Early use of high-dose insulin euglycaemic therapy for verapamil toxicity

Christopher P Nickson and Mark Little
Med J Aust 2009; 191 (6): 350-352.
Published online: 21 September 2009

A 49-year-old man presented with verapamil toxicity complicated by hypotension and a junctional rhythm, in the context of deliberate self-poisoning with multiple drugs. The patient’s hypotension normalised following the early use of high-dose insulin euglycaemic therapy (HIET), without the need for additional vasopressors; it recurred when HIET was prematurely stopped, and again stabilised when HIET was recommenced. Consideration should be given to the early use of HIET in treating severe calcium channel blocker toxicity, rather than as a last resort after other therapies have failed. (MJA 2009; 191: 350-352)

Clinical record

A 49-year-old man presented to a peripheral hospital emergency department 1–1.5 h after deliberately ingesting multiple medications: verapamil (unknown amount), controlled-release morphine sulfate (20 × 30 mg), diazepam (50 × 5 mg) and tramadol (15 × 200 mg). He was a smoker with a history of depression, ethanol misuse, chronic back pain, hypertension and a previous instance of deliberate self-poisoning with multiple drugs.

At initial assessment, the patient’s vital signs were: temperature, 36.8°C; pulse, 84 beats/min; respiratory rate, 19 breaths/min; blood pressure (BP), 115/80 mmHg; oxygen saturation, 95% on room air; and Glasgow Coma Scale score, 14/15. He was drowsy, disorientated to time, and had 2 mm pupils that were equal and reactive. He had ataxia, dysarthria and was generally weak. His breath ethanol concentration was 0.172 mg%.

Thirty minutes later, the patient was hypotensive (BP, 85/45 mmHg; pulse, 72 beats/min). He was treated with oxygen, 2 L intravenous (IV) 0.9% saline, a naloxone IV infusion (400 μg/h), and 10 mL IV 10% calcium gluconate. He was transferred to a tertiary referral centre and, on arrival (at 2.25 h after initial presentation), his BP was 85/45 mmHg, pulse was 64 beats/min, and an electrocardiogram (ECG) showed a junctional rhythm. Rapid sequence intubation (with propofol 40 mg + 20 mg IV and suxamethonium 100 mg IV) was performed for airway protection and ongoing management of haemodynamic instability, while metaraminol IV boluses (total, 0.7 mg) were administered. Activated charcoal (50 g) was given, and sedation was maintained with a propofol infusion.

The patient remained hypotensive (BP, 75/45 mmHg; pulse, 56 beats/min) after intubation, so high-dose insulin euglycaemic therapy (HIET) was commenced at 3.5 hours after presentation. He was given dextrose (50 mL 50% glucose) and a 30 IU short-acting insulin IV bolus (~ 0.5 IU/kg), followed by a further bolus of 50 mL 50% glucose and a short-acting insulin IV infusion (30 IU/h) (Box 1). His BP improved to 110/70 mmHg at 4 hours, with a pulse of 82 beats/min and sinus rhythm on ECG, and he remained stable during transfer to the intensive care unit (ICU).

The insulin infusion was abruptly stopped 5.5 hours after presentation, on arrival in the ICU. The patient’s hypotension subsequently recurred (systolic BP, 70 mmHg; pulse, 75 beats/min), prompting administration of 500 mL IV Gelofusine (a colloidal plasma volume substitute; B. Braun, Sydney, NSW) and commencement of an adrenaline IV infusion (20 μg/min). The insulin infusion (30 IU/h) was restarted at 8.5 hours, and his BP again stabilised (Box 1). The propofol IV infusion was gradually increased from 50 mg/h to 150 mg/h between 5.5 hours and 11.5 hours after presentation, and a noradrenaline IV infusion was commenced at 9.5 hours to maintain normotension. At 15.5 hours, pulmonary artery catheter measurements showed a high cardiac index (5.1 L/min/m2; reference range [RR], 2.5–4.0 L/min/m2) and a low systemic vascular resistance index (1047 dynes·s/cm5/m2; RR, 1900–2400 dynes·s/cm5/m2); the patient’s pulse was 85 beats/min and BP was 140/60 mmHg.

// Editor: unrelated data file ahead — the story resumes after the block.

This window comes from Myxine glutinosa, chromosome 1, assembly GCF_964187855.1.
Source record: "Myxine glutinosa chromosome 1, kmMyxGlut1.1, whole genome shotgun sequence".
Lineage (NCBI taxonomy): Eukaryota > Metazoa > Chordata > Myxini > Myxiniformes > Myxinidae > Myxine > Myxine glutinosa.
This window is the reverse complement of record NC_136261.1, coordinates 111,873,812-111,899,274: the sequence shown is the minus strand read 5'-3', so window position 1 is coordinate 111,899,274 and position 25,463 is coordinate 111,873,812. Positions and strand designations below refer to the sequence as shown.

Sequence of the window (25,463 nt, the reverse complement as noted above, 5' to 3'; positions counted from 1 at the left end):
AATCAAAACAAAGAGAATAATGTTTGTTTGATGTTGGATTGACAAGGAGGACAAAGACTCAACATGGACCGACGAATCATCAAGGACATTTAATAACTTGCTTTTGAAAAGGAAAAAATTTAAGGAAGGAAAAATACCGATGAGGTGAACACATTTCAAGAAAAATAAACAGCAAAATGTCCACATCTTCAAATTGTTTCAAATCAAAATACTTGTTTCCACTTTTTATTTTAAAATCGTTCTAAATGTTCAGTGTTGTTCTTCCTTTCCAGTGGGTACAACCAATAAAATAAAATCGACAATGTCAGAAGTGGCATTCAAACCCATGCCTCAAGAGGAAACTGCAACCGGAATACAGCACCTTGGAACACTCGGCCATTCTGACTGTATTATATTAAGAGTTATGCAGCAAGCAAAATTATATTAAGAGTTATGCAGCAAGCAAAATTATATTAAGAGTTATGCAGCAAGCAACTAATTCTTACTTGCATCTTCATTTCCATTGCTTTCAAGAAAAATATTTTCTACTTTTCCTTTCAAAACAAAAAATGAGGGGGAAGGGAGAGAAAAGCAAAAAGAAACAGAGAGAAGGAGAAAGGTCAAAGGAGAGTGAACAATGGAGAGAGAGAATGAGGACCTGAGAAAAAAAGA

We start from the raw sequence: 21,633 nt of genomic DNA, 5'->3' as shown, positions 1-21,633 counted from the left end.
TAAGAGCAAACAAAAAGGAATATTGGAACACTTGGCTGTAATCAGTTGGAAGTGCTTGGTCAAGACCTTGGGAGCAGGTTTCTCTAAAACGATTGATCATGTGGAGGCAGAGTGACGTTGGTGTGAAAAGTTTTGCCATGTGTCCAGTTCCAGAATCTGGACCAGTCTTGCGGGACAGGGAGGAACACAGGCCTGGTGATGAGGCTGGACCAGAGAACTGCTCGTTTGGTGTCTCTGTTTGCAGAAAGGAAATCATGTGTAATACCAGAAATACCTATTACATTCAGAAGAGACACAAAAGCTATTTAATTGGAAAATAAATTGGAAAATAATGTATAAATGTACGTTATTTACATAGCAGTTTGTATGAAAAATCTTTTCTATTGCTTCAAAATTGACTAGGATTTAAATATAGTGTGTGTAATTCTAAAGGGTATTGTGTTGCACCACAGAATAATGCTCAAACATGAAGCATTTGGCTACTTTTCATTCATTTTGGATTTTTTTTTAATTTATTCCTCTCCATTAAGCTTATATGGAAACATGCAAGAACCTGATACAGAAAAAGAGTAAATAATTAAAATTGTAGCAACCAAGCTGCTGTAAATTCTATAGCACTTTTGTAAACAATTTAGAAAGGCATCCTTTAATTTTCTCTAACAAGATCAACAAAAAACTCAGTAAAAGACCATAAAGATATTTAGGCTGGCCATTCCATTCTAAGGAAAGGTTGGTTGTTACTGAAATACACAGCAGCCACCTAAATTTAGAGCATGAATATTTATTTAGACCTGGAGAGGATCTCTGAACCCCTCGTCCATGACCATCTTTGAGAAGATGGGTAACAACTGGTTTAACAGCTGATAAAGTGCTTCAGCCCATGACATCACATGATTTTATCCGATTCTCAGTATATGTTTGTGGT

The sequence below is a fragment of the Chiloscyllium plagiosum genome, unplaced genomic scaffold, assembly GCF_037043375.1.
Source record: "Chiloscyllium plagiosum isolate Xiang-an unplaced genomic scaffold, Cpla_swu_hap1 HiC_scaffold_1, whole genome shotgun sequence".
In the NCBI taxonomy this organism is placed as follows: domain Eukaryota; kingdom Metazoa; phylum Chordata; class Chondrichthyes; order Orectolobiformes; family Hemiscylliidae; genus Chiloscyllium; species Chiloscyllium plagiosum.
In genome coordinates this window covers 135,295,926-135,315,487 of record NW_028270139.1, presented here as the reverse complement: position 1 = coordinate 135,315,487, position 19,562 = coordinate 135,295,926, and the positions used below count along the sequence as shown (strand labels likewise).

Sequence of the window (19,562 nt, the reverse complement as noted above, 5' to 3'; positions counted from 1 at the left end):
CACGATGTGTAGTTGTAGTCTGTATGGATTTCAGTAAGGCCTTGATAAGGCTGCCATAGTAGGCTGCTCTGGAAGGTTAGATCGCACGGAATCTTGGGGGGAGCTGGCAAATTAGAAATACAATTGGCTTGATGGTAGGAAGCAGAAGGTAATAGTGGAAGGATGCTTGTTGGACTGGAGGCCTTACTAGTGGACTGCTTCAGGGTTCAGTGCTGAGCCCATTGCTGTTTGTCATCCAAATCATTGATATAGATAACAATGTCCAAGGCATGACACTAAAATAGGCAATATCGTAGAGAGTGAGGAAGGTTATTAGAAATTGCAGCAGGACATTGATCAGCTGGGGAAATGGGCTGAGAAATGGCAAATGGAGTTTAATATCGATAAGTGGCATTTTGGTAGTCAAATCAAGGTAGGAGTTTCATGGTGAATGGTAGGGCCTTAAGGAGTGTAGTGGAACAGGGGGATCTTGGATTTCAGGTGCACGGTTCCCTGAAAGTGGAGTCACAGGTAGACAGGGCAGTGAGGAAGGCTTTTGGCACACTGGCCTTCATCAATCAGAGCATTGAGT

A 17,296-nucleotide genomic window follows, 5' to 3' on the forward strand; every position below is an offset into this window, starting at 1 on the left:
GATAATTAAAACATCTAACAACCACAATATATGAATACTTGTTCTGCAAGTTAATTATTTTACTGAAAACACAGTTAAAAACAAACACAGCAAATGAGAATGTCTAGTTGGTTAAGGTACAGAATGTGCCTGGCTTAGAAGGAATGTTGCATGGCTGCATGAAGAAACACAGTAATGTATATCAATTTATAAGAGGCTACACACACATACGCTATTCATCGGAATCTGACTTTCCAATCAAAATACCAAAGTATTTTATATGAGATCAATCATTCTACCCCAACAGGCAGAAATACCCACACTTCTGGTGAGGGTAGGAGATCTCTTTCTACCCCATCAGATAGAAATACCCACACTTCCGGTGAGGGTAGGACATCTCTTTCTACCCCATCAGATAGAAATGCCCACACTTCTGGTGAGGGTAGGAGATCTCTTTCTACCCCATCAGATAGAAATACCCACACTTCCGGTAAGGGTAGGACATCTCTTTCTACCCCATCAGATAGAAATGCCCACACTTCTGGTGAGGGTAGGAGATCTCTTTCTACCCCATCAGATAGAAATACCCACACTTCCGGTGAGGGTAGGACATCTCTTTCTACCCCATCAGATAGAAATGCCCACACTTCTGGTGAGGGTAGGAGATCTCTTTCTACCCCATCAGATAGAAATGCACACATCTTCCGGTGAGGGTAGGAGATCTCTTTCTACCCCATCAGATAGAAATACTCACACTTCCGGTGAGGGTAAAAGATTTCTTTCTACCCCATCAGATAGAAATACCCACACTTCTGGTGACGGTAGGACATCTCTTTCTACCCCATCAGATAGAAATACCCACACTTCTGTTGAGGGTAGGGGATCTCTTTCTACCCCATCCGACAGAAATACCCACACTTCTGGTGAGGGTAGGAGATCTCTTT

HIET was continued and the patient remained haemodynamically stable. Adrenaline and noradrenaline were weaned off (at 17.5 hours and 23.5 hours, respectively), despite the propofol infusion rate being increased to 500 mg/h at 18.5 hours. Once sedation was withdrawn, the patient was extubated at 26.5 hours. Insulin was weaned over 5 h and discontinued at 30.5 hours; dextrose was stopped 1 h later. The patient was transferred to the observation ward and discharged well later that day, after psychiatric clearance.

During treatment with HIET, the patient’s blood glucose levels were checked hourly and ranged from 6.6 mmol/L to 13.2 mmol/L (RR, 3.5–5.5 mmol/L). He received about 25 g/h of dextrose (mostly as 50% dextrose infusions). Potassium and magnesium levels were also serially monitored; the minimum potassium level was 2.7 mmol/L (RR, 3.5–5.0 mmol/L) at 8.75 hours, and the magnesium level troughed at 0.5 mmol/L (RR, 0.75–1.05 mmol/L) at 15 hours. These were corrected with a total of 200 mmol of potassium chloride and 20 mmol magnesium chloride.